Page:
He thought that he was lying on the deck of a huge galley that was being rowed by a hundred slaves. On a carpet by his side the master of the galley was seated. He was black as ebony, and his turban was of crimson silk. Great earrings of silver dragged down the thick lobes of his ears, and in his hands he had a pair of ivory scales.
The slaves were naked, but for a ragged loin-cloth, and each man was chained to his neighbour. The hot sun beat brightly upon them, and the negroes ran up and down the gangway and lashed them with whips of hide. They stretched out their lean arms and pulled the heavy oars through the water. The salt spray flew from the blades.
At last they reached a little bay, and began to take soundings. A light wind blew from the shore, and covered the deck and the great lateen sail with a fine red dust. Three Arabs mounted on wild asses rode out and threw spears at them. The master of the galley took a painted bow in his hand and shot one of them in the throat. He fell heavily into the surf, and his companions galloped away. A woman wrapped in a yellow veil followed slowly on a camel, looking back now and then at the dead body.
As soon as they had cast anchor and hauled down the sail, the negroes went into the hold and brought up a long rope-ladder, heavily weighted with lead. The master of the galley threw it over the side, making the ends fast to two iron stanchions. Then the negroes seized the youngest of the slaves and knocked his gyves off, and filled his nostrils and his ears with wax, and tied a big stone round his waist. He crept wearily down the ladder, and disappeared into the sea. A few bubbles rose where he sank. Some of the other slaves peered curiously over the side. At the prow of the galley sat a shark-charmer, beating monotonously upon a drum.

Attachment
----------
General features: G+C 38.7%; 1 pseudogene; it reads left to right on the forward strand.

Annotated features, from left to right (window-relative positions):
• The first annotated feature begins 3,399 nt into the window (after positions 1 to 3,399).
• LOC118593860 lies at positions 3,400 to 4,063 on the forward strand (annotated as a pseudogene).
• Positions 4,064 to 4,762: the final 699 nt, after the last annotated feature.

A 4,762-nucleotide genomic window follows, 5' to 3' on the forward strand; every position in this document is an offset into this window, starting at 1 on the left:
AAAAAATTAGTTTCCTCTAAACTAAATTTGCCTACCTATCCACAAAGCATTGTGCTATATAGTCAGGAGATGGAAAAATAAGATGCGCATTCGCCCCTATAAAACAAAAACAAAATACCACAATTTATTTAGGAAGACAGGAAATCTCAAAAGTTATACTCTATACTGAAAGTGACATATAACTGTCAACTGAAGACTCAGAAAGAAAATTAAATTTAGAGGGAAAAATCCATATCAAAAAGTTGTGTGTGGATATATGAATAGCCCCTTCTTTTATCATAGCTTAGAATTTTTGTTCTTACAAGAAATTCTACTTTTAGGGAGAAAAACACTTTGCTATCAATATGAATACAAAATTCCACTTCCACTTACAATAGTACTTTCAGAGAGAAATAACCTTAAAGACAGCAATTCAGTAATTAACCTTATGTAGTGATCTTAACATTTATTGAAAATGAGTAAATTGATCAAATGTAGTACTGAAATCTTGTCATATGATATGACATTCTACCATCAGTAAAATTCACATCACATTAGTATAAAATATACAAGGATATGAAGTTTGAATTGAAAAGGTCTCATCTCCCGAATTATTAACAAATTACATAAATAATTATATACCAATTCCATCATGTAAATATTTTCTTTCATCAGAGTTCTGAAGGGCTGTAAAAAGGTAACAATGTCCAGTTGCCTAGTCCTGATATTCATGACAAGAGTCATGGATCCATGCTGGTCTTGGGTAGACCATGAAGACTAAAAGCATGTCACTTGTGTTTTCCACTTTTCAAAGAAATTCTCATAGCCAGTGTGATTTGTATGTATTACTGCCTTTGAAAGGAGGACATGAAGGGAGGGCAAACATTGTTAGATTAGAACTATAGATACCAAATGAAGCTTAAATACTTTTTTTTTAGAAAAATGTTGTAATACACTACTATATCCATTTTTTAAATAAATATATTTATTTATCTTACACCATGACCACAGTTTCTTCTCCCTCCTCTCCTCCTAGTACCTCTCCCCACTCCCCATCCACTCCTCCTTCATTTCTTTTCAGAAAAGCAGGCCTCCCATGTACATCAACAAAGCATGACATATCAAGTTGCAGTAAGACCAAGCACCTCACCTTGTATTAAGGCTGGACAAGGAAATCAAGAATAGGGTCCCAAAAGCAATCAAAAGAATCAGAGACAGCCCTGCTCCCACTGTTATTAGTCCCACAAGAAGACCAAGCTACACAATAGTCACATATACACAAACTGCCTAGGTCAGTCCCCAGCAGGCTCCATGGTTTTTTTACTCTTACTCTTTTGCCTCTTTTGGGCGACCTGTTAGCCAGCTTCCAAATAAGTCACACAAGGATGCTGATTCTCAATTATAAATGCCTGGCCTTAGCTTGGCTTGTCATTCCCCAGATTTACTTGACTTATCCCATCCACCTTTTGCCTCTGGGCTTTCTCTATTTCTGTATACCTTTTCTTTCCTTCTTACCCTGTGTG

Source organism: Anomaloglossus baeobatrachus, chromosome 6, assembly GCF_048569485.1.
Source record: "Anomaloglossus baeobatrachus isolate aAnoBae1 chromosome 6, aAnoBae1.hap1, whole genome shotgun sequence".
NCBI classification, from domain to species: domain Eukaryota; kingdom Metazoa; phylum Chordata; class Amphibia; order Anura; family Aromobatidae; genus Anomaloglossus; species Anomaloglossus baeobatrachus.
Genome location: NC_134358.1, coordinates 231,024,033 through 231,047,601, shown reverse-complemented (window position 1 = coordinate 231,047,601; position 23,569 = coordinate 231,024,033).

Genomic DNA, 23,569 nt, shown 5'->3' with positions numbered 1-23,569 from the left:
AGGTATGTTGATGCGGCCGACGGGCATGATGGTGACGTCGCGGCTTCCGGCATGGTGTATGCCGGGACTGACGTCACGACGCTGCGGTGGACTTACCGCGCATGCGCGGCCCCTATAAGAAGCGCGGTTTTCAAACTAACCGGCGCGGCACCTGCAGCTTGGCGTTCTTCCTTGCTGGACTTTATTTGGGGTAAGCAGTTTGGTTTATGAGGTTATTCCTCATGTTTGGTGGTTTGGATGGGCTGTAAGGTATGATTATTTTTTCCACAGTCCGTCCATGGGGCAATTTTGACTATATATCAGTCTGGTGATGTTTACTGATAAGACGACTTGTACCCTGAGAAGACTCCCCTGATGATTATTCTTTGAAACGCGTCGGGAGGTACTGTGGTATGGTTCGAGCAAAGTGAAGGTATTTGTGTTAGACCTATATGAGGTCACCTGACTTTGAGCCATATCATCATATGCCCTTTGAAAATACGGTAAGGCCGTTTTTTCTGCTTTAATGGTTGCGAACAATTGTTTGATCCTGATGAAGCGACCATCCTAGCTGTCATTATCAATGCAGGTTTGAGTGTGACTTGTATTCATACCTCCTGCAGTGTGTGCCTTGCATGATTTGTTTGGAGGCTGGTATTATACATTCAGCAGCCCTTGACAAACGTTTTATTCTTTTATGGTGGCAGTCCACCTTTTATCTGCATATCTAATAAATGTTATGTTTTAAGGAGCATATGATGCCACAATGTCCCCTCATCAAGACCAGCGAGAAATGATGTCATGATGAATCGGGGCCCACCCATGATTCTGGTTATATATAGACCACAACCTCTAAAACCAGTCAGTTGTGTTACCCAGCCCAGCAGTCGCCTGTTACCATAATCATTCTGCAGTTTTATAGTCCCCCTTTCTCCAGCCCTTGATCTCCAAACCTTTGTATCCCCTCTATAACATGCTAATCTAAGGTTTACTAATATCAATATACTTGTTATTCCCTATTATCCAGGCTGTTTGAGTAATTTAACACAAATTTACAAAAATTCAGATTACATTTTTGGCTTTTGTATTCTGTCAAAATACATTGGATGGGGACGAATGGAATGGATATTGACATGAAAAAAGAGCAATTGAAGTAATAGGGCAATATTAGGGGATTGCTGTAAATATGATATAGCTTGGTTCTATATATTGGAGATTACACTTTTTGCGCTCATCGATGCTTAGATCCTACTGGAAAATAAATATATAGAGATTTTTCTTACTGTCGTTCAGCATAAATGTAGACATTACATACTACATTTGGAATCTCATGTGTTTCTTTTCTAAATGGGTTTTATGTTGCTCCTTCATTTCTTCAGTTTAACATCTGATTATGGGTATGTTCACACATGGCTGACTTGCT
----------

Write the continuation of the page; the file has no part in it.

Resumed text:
After some time the diver rose up out of the water, and clung panting to the ladder with a pearl in his right hand. The negroes seized it from him, and thrust him back. The slaves fell asleep over their oars.
Again and again he came up, and each time that he did so he brought with him a beautiful pearl. The master of the galley weighed them, and put them into a little bag of green leather.